Creating Accessible Presentations in SMART Notebook
Post in News by Skyla Lilly on 30th October 2019
Last month, we discussed ways to make your SMART board more accessible for students in your classroom. That post focused on ways to make it possible for your students to have physical access to the board. But having physical access to the board is not the only factor in accessibility. You also have to be aware of the needs of your students right from the get-go. Below are some things to keep in mind when you’re creating accessible presentations in SMART Notebook.
Keep objects low and consistently placed
Even if it seems like your classroom has a great accessibility set up, it’s still a good idea to consider what might limit access to your presentation. Say you have a vocabulary exercise and the word bank is along the side of the screen. Students can come up and drag words from the side into the correct space on the board. If a student in a wheelchair comes up to the board, though, half of the words may be out of their reach. That problem is easily solved by moving the word bank to the bottom, making everything interactive accessible to them. You will have to play around with the positions of interactive elements and see what works best in your classroom. Once you have something that works – stick to it. Keeping your layouts consistent will help make accessible presentations easier for you and your students.
There are so many reasons that students might need or benefit from having extra written instructions or references built into the presentation. This is especially true for when presentations are shared with students and they are working on them solo. However, writing out all your instructions in each slide can make things cluttered and do the opposite of clarifying the task at hand. To solve this problem, you can add a pull tab to your pages. Adding a pull tab allows you to write instructions, vocabulary, or any reference material you want onto a tab that can be hidden from the page. If a student needs help, they can then pull the tab out at any point.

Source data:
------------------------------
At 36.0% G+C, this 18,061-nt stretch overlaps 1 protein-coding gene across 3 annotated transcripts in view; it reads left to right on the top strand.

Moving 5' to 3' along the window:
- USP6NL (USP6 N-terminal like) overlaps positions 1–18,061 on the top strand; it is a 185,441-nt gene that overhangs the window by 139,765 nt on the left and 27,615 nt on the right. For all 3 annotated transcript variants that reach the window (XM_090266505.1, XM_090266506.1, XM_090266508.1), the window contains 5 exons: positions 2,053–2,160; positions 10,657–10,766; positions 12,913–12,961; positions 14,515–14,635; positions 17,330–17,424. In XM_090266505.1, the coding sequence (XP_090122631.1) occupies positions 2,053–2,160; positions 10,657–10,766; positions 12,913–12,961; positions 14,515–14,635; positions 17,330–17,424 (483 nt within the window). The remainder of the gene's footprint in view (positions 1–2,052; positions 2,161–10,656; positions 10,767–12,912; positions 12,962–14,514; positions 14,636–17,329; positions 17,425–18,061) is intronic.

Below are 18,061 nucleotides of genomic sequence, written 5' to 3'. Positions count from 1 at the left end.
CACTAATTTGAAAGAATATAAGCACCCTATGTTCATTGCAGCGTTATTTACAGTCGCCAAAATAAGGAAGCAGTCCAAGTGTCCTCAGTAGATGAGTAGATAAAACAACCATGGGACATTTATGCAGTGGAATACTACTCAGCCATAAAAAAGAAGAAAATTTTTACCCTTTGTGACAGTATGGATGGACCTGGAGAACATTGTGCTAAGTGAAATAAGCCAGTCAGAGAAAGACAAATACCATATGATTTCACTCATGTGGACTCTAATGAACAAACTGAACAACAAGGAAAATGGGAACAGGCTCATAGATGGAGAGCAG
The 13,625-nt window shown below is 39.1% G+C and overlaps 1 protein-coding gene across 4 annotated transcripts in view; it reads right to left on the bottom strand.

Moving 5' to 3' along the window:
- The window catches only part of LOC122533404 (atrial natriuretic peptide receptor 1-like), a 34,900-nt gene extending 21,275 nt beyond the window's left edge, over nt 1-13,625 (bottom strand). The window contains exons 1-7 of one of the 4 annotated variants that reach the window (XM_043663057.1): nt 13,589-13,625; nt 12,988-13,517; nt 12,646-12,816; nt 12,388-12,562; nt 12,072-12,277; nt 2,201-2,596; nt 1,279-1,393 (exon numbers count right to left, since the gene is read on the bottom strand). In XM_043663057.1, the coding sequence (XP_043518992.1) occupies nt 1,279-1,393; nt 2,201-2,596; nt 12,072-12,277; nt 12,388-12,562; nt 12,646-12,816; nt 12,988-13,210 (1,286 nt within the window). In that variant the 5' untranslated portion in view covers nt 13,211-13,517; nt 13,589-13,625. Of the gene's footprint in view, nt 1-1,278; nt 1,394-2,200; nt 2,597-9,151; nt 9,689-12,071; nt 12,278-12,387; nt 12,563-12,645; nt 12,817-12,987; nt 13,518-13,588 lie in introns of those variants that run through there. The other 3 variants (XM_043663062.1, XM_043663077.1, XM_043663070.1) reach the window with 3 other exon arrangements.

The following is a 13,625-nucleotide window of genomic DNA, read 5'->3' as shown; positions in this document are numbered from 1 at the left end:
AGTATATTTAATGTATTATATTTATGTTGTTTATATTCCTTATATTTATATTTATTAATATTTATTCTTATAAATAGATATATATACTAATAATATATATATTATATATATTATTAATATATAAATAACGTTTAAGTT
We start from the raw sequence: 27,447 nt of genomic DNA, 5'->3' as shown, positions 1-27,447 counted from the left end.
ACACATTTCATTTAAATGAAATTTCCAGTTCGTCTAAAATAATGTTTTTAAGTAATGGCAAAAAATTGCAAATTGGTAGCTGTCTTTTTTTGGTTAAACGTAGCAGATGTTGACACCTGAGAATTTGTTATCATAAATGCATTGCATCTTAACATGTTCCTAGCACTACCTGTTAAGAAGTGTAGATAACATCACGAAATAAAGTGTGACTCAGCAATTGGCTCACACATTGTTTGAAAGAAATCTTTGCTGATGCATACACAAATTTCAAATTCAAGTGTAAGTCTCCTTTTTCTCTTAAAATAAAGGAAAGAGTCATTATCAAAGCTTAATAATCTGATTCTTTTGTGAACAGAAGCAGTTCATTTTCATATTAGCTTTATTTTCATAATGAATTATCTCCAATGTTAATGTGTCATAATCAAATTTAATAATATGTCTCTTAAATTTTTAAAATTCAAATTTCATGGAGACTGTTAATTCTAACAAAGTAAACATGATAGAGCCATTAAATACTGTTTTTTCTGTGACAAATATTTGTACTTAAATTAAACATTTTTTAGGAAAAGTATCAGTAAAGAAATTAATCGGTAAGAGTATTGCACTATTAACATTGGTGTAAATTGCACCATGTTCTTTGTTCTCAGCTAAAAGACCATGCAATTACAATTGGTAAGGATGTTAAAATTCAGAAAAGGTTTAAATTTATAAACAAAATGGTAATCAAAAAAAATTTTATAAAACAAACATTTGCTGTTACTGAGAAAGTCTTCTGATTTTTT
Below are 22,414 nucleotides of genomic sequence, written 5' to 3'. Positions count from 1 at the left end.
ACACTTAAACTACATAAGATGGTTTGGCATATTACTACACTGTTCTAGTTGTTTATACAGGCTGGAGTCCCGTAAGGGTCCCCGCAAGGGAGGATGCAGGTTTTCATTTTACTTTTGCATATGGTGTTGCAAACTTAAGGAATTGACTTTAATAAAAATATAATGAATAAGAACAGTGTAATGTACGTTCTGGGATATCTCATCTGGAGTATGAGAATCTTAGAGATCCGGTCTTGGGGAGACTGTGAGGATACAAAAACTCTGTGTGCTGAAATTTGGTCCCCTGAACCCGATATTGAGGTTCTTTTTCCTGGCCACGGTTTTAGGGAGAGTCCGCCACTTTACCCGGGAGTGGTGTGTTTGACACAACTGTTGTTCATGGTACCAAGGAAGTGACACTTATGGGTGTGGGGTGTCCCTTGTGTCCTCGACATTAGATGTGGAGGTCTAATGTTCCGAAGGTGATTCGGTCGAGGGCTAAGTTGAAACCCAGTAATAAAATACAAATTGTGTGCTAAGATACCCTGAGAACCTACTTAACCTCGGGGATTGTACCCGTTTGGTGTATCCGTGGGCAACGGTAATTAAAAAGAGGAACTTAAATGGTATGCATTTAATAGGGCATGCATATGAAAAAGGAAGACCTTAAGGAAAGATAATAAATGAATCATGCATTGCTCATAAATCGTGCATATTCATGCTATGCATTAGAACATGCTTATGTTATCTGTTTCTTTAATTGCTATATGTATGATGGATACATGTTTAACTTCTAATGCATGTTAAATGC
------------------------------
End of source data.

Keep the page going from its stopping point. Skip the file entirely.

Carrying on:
Pull tabs are kept in the gallery on the left side of your SMART Notebook screen. Open the Gallery and type “pull tab” into the search bar. When the results come up, open the Interactive and Multimedia folder and drag the pull tab from the side of the screen out onto your page. From there you can edit the title, the text inside the tab, the color, and which side of your screen it will snap to.
The visual medium of the SMART Board is a helpful tool if you have deaf students in your classroom, but there are still things you must consider to make your presentations accessible to all. SMART Notebook has the ability to add YouTube videos directly into the page. This is great for adding content directly into your presentation. One thing to consider, though, is that when you add your videos this way, there is no option for closed captioning. Instead, consider linking to the YouTube video via the browser instead.
To do this, select the text or object you’d like to click to bring you to the video and open the drop-down menu. You will see an option called “Link” close to the bottom of the menu. When you click this option, a new screen will come up asking for a web address. Paste the URL of the YouTube video you want into the text box. Before you click OK, be sure that next to “Launch by clicking” you have the object button selected. This will ensure that when you click the object or the text, it will open the browser.
Design and color
The font and color choices for a presentation are often trivialized as less important than the rest. But for students with visual impairments, color and font can make a big difference.
When choosing a font, be sure to go for one that is sans serif. These fonts are typically easier to read as they don’t have any extra lines or flourishes. Be sure to also make the font big enough to read! 32-point is a good baseline to start at, though don’t be afraid to go bigger.
The color of your fonts and backgrounds is important for readability as well. Having a high contrast of brightness between the two is especially important. For example, if you decided to put red words on a green background, it may look to you that the red words pop out. But certain types of color blindness cause people to see both red and green as different shades of brown. Therefore, if your red and green are both the same brightness level, that colorblind person may just see a plain brown slide. There are a number of resources online that outline good and bad color combinations for different types of colorblindness if you want to be specific. This simulator is also great if you have existing pages that you’d like to test out. Just upload the page or picture and click through to see how it looks for different kinds of vision.
These are just a few of the tools you can use to make your interactive lessons more accessible and fun for everyone in your class. As you gain more familiarity with SMART Notebook, creating accessible presentations will become second nature. Soon, you’ll be doing this (and so much more!) with the SMART Board in your classroom.